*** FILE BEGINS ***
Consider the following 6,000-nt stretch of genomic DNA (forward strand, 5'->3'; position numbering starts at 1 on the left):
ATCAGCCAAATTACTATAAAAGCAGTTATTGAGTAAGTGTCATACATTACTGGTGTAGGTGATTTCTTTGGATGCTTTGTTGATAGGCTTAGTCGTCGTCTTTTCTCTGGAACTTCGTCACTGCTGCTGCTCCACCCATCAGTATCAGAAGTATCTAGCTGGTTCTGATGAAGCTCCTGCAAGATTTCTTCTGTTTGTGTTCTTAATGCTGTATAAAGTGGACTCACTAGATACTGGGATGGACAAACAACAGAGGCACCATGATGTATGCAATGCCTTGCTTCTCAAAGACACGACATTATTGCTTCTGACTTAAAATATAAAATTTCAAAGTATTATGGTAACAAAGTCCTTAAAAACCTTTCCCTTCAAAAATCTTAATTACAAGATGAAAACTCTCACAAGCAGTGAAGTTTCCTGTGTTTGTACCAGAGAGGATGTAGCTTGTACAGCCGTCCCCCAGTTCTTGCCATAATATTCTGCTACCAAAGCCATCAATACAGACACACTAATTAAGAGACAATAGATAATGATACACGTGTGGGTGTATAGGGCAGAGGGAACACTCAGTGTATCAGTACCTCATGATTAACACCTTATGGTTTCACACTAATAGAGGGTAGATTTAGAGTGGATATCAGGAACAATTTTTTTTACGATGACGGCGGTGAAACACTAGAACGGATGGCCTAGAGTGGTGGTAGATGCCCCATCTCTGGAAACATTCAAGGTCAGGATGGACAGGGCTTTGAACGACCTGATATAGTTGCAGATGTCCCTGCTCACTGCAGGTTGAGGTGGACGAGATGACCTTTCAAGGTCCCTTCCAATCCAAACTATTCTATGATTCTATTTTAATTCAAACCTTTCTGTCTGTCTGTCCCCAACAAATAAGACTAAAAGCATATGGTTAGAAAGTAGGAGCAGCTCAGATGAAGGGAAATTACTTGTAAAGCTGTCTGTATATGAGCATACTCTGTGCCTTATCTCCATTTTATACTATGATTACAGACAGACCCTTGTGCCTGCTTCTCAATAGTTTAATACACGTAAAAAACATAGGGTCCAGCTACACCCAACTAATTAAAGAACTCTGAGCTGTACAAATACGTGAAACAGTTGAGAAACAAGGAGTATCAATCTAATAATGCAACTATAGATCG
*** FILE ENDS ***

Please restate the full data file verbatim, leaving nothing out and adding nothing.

Consider the following 6,000-nt stretch of genomic DNA (forward strand, 5'->3'; position numbering starts at 1 on the left):
ATCAGCCAAATTACTATAAAAGCAGTTATTGAGTAAGTGTCATACATTACTGGTGTAGGTGATTTCTTTGGATGCTTTGTTGATAGGCTTAGTCGTCGTCTTTTCTCTGGAACTTCGTCACTGCTGCTGCTCCACCCATCAGTATCAGAAGTATCTAGCTGGTTCTGATGAAGCTCCTGCAAGATTTCTTCTGTTTGTGTTCTTAATGCTGTATAAAGTGGACTCACTAGATACTGGGATGGACAAACAACAGAGGCACCATGATGTATGCAATGCCTTGCTTCTCAAAGACACGACATTATTGCTTCTGACTTAAAATATAAAATTTCAAAGTATTATGGTAACAAAGTCCTTAAAAACCTTTCCCTTCAAAAATCTTAATTACAAGATGAAAACTCTCACAAGCAGTGAAGTTTCCTGTGTTTGTACCAGAGAGGATGTAGCTTGTACAGCCGTCCCCCAGTTCTTGCCATAATATTCTGCTACCAAAGCCATCAATACAGACACACTAATTAAGAGACAATAGATAATGATACACGTGTGGGTGTATAGGGCAGAGGGAACACTCAGTGTATCAGTACCTCATGATTAACACCTTATGGTTTCACACTAATAGAGGGTAGATTTAGAGTGGATATCAGGAACAATTTTTTTTACGATGACGGCGGTGAAACACTAGAACGGATGGCCTAGAGTGGTGGTAGATGCCCCATCTCTGGAAACATTCAAGGTCAGGATGGACAGGGCTTTGAACGACCTGATATAGTTGCAGATGTCCCTGCTCACTGCAGGTTGAGGTGGACGAGATGACCTTTCAAGGTCCCTTCCAATCCAAACTATTCTATGATTCTATTTTAATTCAAACCTTTCTGTCTGTCTGTCCCCAACAAATAAGACTAAAAGCATATGGTTAGAAAGTAGGAGCAGCTCAGATGAAGGGAAATTACTTGTAAAGCTGTCTGTATATGAGCATACTCTGTGCCTTATCTCCATTTTATACTATGATTACAGACAGACCCTTGTGCCTGCTTCTCAATAGTTTAATACACGTAAAAAACATAGGGTCCAGCTACACCCAACTAATTAAAGAACTCTGAGCTGTACAAATACGTGAAACAGTTGAGAAACAAGGAGTATCAATCTAATAATGCAACTATAGATCG